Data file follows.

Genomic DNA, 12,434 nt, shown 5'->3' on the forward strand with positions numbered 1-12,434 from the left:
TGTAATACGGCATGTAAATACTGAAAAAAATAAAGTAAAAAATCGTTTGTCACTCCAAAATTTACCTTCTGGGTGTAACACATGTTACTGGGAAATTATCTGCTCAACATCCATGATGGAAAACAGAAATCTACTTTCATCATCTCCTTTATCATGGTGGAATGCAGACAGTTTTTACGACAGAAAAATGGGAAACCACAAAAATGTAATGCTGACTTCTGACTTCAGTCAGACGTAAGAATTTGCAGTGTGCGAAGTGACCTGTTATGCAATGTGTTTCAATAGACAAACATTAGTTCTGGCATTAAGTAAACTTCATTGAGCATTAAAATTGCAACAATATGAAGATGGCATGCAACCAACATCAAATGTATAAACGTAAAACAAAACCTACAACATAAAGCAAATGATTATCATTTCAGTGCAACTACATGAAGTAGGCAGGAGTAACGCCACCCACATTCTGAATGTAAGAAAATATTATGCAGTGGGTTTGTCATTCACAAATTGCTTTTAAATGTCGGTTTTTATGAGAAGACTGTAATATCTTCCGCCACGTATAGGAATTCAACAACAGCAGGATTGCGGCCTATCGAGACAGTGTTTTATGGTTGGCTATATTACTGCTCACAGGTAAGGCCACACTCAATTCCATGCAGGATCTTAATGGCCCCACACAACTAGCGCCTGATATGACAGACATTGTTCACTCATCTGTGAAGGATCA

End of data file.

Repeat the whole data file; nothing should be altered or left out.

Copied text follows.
Genomic DNA, 12,434 nt, shown 5'->3' on the forward strand with positions numbered 1-12,434 from the left:
TGTAATACGGCATGTAAATACTGAAAAAAATAAAGTAAAAAATCGTTTGTCACTCCAAAATTTACCTTCTGGGTGTAACACATGTTACTGGGAAATTATCTGCTCAACATCCATGATGGAAAACAGAAATCTACTTTCATCATCTCCTTTATCATGGTGGAATGCAGACAGTTTTTACGACAGAAAAATGGGAAACCACAAAAATGTAATGCTGACTTCTGACTTCAGTCAGACGTAAGAATTTGCAGTGTGCGAAGTGACCTGTTATGCAATGTGTTTCAATAGACAAACATTAGTTCTGGCATTAAGTAAACTTCATTGAGCATTAAAATTGCAACAATATGAAGATGGCATGCAACCAACATCAAATGTATAAACGTAAAACAAAACCTACAACATAAAGCAAATGATTATCATTTCAGTGCAACTACATGAAGTAGGCAGGAGTAACGCCACCCACATTCTGAATGTAAGAAAATATTATGCAGTGGGTTTGTCATTCACAAATTGCTTTTAAATGTCGGTTTTTATGAGAAGACTGTAATATCTTCCGCCACGTATAGGAATTCAACAACAGCAGGATTGCGGCCTATCGAGACAGTGTTTTATGGTTGGCTATATTACTGCTCACAGGTAAGGCCACACTCAATTCCATGCAGGATCTTAATGGCCCCACACAACTAGCGCCTGATATGACAGACATTGTTCACTCATCTGTGAAGGATCA